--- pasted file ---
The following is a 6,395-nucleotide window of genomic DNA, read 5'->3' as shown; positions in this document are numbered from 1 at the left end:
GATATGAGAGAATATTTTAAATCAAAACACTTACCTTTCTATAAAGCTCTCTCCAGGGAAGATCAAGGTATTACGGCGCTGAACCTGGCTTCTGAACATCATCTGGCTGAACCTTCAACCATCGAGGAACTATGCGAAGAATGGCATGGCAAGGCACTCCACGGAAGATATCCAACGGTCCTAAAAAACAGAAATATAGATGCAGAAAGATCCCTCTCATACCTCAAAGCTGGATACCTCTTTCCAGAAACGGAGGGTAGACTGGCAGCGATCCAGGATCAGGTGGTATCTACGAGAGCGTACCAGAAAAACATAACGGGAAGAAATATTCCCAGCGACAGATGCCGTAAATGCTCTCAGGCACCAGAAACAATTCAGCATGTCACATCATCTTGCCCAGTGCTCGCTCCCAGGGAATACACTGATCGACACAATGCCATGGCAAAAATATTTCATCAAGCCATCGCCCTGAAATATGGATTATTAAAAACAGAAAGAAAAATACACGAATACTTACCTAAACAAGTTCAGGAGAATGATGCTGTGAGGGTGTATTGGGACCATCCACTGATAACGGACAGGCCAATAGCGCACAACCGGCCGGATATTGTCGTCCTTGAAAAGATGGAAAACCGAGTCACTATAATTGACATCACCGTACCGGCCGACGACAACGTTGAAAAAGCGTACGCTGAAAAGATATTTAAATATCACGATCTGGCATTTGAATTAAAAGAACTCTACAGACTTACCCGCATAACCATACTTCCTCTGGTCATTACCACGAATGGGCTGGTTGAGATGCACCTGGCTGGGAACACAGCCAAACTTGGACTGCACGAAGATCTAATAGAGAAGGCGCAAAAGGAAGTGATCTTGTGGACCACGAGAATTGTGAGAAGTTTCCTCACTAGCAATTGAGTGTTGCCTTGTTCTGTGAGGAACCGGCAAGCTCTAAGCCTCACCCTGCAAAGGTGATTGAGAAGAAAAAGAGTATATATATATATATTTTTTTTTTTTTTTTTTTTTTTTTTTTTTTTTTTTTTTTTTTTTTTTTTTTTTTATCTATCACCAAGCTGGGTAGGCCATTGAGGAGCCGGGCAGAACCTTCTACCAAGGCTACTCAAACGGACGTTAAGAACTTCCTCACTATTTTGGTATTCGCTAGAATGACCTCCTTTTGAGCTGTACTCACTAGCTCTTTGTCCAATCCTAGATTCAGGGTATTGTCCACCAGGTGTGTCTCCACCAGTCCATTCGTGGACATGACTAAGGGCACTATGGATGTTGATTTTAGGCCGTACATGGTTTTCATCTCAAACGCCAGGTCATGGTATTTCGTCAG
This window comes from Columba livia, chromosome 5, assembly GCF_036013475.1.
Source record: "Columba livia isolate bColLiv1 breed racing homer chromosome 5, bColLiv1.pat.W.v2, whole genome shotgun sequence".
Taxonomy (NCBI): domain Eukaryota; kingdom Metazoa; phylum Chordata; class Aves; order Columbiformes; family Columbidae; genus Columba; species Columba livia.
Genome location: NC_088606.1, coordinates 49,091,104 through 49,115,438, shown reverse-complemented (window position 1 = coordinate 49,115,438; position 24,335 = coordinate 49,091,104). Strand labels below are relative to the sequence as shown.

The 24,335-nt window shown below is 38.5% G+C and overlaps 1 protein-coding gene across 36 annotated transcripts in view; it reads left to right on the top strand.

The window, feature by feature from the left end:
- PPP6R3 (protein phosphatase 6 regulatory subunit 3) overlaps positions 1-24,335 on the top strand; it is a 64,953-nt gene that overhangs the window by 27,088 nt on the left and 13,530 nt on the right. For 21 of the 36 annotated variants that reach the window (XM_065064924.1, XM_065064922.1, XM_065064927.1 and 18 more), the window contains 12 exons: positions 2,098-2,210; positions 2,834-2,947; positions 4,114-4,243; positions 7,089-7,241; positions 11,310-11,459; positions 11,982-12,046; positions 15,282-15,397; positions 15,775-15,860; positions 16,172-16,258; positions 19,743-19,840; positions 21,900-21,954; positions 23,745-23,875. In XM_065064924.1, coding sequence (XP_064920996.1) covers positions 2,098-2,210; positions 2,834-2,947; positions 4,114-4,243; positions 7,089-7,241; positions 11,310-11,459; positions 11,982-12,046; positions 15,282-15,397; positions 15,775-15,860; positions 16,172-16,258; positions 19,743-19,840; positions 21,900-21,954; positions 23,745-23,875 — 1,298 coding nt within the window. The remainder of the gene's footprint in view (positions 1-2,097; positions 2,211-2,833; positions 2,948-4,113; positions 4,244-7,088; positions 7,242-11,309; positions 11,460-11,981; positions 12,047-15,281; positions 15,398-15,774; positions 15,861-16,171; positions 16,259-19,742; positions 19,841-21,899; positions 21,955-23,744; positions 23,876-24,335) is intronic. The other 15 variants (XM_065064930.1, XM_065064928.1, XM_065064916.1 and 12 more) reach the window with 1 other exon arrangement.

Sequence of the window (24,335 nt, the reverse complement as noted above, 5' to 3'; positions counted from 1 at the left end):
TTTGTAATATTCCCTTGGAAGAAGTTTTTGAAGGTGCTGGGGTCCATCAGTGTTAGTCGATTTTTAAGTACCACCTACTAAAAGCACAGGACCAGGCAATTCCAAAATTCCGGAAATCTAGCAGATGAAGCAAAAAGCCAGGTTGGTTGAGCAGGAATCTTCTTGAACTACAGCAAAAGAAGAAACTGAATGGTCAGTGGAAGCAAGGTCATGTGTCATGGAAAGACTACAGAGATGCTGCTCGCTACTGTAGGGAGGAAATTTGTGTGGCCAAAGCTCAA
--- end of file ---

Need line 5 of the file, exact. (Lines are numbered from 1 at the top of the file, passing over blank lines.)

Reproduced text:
Taxonomy (NCBI): domain Eukaryota; kingdom Metazoa; phylum Chordata; class Aves; order Columbiformes; family Columbidae; genus Columba; species Columba livia.